When we talk of company evaluation, most of us tend to get caught up in the big picture. Capital structure, fixed assets investment, borrowings, net worth, ROE, ROCE; these are the issues we normally consider most relevant to valuation. But did you know that most of these big picture items cannot really be of any use if the working capital of the company is not managed properly. In fact, most companies run into problems when they fail to optimize their working capital. What working capital in the first place? Working capital is an indicator of whether the company is liquid enough to pay off its short term debts without impairing long term assets.
The entire concept of working capital is based on the concept of current assets and current liabilities which refer to the short term assets and liabilities that you use to run your operations. Gross working capital of a company refers to the current assets while the net working capital of a company is the difference between current assets and current liabilities. How do we interpret net working capital? A positive working capital (where current assets are more than current liabilities) signals corporate health. But if the working capital is negative then it is a sign that your short term liabilities cannot be funded by your short term assets. That means you will have to fall back upon your long term assets to fund your short term payables. That is not a very healthy scenario to be in. Current assets include cash, marketable securities held for short term, accounts receivables (debtors) and inventories. Current liabilities include short term loans taken, accounts payable (creditors), taxes outstanding etc.
Working capital goes beyond the long term capital and focuses more on the short term. It has been observed in the past that many companies have gotten into financial trouble purely due to poor working capital management. The company may have a strong long term balance sheet and may have raised long term funds at low cost, but the working capital must be a surplus as that is what impacts the operational efficiency of the company. One of the popular measures of net working capital is the change in working capital. But this can be easily manipulated and hence you must be cautious about this measure. One can increase the current assets by giving more liberal credit terms and increasing debtors. This will increase net working capital but will actually make your operational cycle more illiquid as more of your funds will now be stuck up in accounts receivable. At the end of the day, your business will still be crunched for cash. So the quality of working capital changes also matter.
An interesting and practically better way of assessing working capital is to also look at the quick ratio. The current ratio is calculated as (Current Assets / Current Liabilities). A current ratio of greater than 2 is considered to be healthy. But current ratio has a limitation in that it does not differentiate between liquid current assets and illiquid current assets. For example, cash is liquid, marketable securities are liquid, debtor collections can be hastened but more often than not, inventories are unique to the business and hence they tend to be illiquid. That is where quick ratio comes in handy. The quick ratio excludes inventories from current assets as they are not easily convertible into cash. The quick ratio gives a more reliable picture of liquidity. But you need to take the extremes of current ratio and quick ratio with a pinch of salt. Just as a low current ratio is not good, a very high current ratio is also not desirable. It implies that the company is making inefficient use of its short term resources by locking it up in debtors and inventories. Effectively, the company is ending up financing its clients whereas it should be financing its vendors and suppliers.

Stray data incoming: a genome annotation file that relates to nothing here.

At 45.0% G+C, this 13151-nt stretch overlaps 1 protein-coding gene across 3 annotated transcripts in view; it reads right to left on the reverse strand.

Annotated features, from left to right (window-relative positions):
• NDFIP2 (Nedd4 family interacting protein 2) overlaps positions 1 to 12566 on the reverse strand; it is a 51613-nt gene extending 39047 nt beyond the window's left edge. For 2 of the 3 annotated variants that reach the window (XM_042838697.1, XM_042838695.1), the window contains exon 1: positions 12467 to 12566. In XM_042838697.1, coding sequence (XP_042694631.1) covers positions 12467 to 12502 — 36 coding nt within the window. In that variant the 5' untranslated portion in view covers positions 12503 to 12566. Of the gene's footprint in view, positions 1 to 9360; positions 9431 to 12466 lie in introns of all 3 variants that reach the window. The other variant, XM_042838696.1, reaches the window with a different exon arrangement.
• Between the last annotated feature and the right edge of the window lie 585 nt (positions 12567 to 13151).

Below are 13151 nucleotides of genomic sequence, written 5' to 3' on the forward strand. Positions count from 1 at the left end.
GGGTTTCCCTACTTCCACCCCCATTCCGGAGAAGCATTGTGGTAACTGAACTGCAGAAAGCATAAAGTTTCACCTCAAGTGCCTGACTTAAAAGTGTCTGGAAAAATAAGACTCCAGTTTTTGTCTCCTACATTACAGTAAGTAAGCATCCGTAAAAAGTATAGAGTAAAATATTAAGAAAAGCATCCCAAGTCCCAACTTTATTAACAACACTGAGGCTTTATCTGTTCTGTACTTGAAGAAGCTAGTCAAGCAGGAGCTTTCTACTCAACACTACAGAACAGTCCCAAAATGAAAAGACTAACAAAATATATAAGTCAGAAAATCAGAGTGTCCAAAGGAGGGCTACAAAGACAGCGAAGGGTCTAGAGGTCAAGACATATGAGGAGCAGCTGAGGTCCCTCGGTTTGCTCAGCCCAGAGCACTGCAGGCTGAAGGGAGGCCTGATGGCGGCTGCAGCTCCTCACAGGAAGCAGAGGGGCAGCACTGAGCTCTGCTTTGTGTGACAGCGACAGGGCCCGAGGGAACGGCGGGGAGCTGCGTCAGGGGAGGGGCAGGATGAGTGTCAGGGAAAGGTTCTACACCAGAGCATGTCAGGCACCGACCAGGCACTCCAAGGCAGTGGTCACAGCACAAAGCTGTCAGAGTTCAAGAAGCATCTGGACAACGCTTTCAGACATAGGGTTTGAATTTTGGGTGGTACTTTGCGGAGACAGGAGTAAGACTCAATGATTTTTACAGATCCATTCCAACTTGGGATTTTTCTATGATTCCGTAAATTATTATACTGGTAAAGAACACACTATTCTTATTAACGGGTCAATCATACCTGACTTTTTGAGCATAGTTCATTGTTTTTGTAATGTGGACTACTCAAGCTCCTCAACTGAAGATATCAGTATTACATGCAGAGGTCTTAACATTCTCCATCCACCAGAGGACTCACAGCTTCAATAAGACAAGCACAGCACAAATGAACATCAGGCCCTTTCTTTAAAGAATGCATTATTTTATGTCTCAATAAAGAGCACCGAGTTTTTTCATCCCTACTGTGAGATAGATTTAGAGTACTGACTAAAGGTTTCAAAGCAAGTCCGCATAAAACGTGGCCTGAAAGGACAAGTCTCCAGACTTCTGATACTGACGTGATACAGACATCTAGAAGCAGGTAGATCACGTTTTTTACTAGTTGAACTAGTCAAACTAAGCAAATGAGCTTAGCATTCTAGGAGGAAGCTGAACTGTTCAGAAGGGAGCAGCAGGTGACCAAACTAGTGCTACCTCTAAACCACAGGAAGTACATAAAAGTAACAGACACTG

Have you heard of the Japanese style of inventory management which is called JIT? Just in time (JIT) inventory management is all about fine tuning your logistics to such an extent that you do not need to worry about maintaining huge inventories. In such cases, negative working capital is understandable. Fast foods chains are a business where the inventory moves very fast and the credit period offered is almost zero. There is one more scenario where a negative working capital is acceptable. If current assets can be financed easily through assured credit lines and at a very competitive cost of funding, then the actual working capital ratios may not be too relevant. That is, of course, assuming that these low rates and competitive funding terms will sustain in the future too.
An additional ratio to review is the working capital turnover ratio (WCTR). It measures the ratio of the net sales to the working capital of the company and measures how efficiently the working capital is being cycled to generate sales. It is one of the many efficient ratios used to evaluate a company. WCTR = (Net Sales / net working capital). Normally, higher the WCTR it is considered to be a sign of operating efficiency.
The importance of working capital in the long term profitability cannot be undermined. That is why some of the best manufacturing companies around the world spend substantial time and energy as well as top management bandwidth on getting a hang of working capital management. That is where companies’ performance really gets determined.
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